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Drifting

Claire Denis’s L’intrus
By GERALD PEARY  |  January 19, 2006

WORTHY SOURCES: do not, alas, a worthy film make.French filmmaker Claire Denis has acknowledged that a host of sources inspired L’intrus|The Intruder (January 25–February 9 at the MFA), the tale of a sickly, reclusive Frenchman, Louis Trebor (Michel Subor), who after paying hard cash and buying a new heart sails for the South Seas, vaguely in search of a lost illegitimate son. Denis credits in the development of her movie, earlier South Seas voyages in search of life’s meaning by Robert Louis Stevenson, Paul Gauguin, and even Marlon Brando. And cinematographer Agnès Godard’s truly divine photography of the lush yet always foreboding sea? It’s a homage to the eerie ocean world of F.W. Murnau’s 1931 classic of doom, Tabu. Finally, Denis has explained that L’intrus sprang to life as a fictional variant of French philosopher Jean-Luc Nancy’s true-life memoir of a heart transplant: afterward, he felt an alien presence pounding in his chest!

There are other key influences that go back to Denis’s apprentice days. Before her 1988 first feature, Chocolat, she worked as an assistant director for two filmmakers whom she still admires, Wim Wenders and Jim Jarmusch. From Wenders she gets her melancholy, monosyllabic protagonist traversing foreign lands without noticing his shifting surroundings, landing each night wherever in a gloomy hotel room. Also Wenders’s road-movie manner of shooting: a small mobile crew, and scenes improvised along the way, the drama cued by the settings. Much of L’intrus — valuable scenes and irrelevant ones — seems made up on the spot.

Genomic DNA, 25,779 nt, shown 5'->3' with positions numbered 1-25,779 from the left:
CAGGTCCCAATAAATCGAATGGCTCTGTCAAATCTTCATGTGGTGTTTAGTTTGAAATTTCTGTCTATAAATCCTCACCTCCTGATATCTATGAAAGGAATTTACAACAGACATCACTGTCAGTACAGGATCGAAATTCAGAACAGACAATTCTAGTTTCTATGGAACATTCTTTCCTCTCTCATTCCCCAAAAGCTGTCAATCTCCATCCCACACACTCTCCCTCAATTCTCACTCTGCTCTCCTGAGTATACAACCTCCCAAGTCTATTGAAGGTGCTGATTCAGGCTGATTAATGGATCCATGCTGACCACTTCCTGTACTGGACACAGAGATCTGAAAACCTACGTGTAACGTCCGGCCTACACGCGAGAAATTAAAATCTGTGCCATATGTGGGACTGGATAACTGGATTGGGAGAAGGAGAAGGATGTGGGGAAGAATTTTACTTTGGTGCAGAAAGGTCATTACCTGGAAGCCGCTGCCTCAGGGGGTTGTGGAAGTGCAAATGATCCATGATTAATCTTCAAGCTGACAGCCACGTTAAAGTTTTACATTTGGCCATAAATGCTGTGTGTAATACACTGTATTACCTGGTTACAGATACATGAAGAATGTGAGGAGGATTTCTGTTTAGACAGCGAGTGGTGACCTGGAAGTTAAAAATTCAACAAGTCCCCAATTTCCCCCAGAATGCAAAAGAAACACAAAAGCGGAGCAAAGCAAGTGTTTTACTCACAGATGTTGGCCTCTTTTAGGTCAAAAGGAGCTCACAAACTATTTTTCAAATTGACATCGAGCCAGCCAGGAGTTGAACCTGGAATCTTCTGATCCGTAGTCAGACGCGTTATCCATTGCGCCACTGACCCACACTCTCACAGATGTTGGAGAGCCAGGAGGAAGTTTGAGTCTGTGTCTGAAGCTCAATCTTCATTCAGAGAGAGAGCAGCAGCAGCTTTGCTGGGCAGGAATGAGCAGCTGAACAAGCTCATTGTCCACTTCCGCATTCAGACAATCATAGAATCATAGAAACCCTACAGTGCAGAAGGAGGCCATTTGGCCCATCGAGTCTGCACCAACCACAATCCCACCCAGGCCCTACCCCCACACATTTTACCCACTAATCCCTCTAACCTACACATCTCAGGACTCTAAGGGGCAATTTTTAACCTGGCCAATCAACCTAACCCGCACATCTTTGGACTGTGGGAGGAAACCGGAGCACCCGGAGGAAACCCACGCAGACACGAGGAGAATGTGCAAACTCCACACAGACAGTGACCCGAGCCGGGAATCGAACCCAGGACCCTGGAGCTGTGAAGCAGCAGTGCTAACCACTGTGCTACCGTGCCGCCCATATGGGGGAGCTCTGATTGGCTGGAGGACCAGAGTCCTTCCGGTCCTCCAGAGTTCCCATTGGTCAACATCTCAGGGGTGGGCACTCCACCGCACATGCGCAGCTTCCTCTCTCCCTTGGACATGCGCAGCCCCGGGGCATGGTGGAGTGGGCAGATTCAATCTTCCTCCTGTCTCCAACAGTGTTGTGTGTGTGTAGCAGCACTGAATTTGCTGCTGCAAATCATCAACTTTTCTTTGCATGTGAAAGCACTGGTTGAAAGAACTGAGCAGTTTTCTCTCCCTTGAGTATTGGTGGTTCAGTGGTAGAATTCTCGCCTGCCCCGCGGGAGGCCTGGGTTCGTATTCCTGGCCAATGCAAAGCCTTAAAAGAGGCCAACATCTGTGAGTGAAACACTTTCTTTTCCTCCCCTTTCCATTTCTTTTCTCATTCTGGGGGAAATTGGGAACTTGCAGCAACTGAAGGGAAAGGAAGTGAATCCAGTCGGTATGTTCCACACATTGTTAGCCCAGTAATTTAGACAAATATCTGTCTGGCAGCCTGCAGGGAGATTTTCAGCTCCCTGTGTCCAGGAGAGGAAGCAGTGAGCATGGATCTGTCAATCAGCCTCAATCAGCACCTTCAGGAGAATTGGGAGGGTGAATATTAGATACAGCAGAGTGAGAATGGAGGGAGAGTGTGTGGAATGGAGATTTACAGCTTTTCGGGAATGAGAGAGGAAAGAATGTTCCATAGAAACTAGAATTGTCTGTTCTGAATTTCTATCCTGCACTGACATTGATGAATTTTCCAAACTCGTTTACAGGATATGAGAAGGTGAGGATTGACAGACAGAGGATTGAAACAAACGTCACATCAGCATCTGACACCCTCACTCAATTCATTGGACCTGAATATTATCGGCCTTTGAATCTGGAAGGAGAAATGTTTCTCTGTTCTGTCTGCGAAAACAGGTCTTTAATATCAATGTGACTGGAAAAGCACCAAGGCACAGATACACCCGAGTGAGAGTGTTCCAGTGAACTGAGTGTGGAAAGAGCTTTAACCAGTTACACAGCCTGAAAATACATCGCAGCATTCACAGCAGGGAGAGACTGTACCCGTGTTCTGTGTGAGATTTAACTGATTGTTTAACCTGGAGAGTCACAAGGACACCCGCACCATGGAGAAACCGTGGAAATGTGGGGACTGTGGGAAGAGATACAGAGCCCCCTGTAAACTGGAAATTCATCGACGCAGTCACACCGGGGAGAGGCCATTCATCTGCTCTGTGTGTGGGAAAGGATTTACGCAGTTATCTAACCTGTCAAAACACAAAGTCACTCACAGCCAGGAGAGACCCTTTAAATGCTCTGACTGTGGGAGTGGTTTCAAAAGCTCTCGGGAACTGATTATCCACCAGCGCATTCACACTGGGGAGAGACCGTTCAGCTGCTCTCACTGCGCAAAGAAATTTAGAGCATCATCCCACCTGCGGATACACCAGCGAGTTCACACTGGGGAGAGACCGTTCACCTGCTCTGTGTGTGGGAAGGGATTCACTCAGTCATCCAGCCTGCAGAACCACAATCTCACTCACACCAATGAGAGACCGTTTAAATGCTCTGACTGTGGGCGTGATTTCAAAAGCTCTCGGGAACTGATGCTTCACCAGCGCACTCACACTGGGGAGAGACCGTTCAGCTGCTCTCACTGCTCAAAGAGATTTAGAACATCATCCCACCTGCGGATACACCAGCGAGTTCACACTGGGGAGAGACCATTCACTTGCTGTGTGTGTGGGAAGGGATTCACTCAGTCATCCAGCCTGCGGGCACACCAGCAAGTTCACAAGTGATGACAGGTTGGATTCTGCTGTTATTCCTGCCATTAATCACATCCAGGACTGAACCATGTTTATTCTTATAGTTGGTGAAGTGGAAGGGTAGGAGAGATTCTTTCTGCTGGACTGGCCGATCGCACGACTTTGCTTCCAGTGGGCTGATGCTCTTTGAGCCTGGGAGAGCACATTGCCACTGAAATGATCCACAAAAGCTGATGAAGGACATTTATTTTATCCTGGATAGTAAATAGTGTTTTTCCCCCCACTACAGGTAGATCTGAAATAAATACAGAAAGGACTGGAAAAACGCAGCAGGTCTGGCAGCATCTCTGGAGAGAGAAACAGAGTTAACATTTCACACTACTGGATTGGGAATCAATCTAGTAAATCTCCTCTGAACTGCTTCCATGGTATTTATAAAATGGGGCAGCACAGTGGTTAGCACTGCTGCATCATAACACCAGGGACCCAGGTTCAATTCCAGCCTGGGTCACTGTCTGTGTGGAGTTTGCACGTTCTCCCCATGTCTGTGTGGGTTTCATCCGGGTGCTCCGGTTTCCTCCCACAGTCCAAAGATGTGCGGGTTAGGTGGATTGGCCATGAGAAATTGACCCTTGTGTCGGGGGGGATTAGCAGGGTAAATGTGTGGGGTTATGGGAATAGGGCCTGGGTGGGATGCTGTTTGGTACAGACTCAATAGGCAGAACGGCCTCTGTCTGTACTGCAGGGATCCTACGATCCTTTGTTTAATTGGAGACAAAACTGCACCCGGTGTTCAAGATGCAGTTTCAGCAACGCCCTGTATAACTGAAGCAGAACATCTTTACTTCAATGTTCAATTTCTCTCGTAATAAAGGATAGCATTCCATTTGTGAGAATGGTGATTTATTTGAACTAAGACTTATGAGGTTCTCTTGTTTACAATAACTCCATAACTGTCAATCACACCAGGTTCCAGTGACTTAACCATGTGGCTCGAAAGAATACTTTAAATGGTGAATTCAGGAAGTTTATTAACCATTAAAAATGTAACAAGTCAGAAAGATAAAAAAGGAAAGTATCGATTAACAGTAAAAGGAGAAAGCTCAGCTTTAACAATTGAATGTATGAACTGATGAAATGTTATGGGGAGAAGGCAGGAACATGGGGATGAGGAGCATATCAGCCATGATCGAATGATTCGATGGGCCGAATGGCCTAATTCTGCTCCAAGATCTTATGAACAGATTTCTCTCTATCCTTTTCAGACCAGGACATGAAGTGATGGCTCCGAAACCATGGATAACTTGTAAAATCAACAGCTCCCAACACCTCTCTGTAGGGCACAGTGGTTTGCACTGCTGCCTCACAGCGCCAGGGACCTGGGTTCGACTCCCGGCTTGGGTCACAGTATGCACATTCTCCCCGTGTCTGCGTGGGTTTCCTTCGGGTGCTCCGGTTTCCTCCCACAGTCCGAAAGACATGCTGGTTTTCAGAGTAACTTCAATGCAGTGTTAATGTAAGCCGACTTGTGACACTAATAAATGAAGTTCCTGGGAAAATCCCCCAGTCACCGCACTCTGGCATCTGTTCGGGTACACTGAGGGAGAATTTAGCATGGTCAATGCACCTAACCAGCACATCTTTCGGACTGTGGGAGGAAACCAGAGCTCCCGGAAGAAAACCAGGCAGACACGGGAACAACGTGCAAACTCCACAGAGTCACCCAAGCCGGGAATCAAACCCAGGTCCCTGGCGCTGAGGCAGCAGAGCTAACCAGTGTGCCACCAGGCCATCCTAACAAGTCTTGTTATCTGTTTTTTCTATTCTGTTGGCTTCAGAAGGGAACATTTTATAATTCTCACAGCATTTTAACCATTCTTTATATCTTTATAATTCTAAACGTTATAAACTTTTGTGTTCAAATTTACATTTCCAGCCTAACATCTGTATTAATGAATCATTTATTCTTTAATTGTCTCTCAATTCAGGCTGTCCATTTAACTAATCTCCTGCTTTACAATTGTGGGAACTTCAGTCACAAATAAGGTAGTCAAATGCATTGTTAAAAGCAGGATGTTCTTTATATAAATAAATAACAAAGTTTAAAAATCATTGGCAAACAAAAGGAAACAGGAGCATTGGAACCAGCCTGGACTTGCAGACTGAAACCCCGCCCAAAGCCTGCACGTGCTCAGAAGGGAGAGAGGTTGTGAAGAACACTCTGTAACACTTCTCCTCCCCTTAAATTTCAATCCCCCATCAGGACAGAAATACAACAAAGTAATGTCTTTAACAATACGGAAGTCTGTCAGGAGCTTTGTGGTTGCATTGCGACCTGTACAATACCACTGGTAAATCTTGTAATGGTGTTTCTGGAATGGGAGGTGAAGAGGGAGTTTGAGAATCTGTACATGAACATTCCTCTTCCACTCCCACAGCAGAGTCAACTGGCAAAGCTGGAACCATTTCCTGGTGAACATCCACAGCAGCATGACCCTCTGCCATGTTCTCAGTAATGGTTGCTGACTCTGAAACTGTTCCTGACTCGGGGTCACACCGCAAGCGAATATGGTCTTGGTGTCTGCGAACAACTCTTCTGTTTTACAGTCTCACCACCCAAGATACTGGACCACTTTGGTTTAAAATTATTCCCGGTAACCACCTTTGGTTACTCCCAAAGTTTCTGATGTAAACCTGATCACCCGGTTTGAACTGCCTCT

And from Jarmusch? In an interview, Denis confessed a shock of recognition when a journalist pointed out to her how much L’intrus is akin to Jarmusch’s 1996 masterpiece Dead Man. Both are intense, spiritual stories about a man moving closer and closer, step by step, to the grave.

Do a pile of worthy inspirations a worthy film make? Watched for a coherent narrative, L’intrus will frustrate even devotees of Denis, those who consider her 1999 Beau travail one of the great works of recent cinema. The 140 minutes provide, in scattered bits, about 10 minutes of old-fashioned story. Louis Trebor lives in the French countryside with his two dogs, rarely sees his adult son (Grégoire Colin), has a pharmacist mistress but flirts with a sexy dog breeder (Béatrice Dalle). One day, he frees his dogs, buys a new heart, and sails off for the South Seas. What else? Lots of scary surreal dream sequences, lots of dangling, sketchy scenes.

Can we relate to Louis’s search? Not really. He’s cold and unsympathetic — which is what Denis intended. In interviews, she calls him the "Man with No Heart." As for the free-form, avant-garde storytelling, Denis can only shrug. "I don’t want to defend the film," she’s said. "I think in a way people expect so much of a film, so many answers, that they are very much afraid to drift. The Intruder is like a boat lost in the ocean, drifting . . . "

The National Society of Film Critics, 55 reviewers from America’s leading magazines and newspapers (including three from the Phoenix), made two unexpected selections at its recent meeting, picking Capote as the Best Film of 2005 and Fatih Akin’s Gegen die Wand|Head-On as Best Foreign Film. And Kate Dollenmayer, star of the Boston indie Funny Ha Ha, finished third in the polling for Best Actress. Three cool votes!
  Topics: Film Culture , Entertainment, Movies, Jim Jarmusch,  More more >
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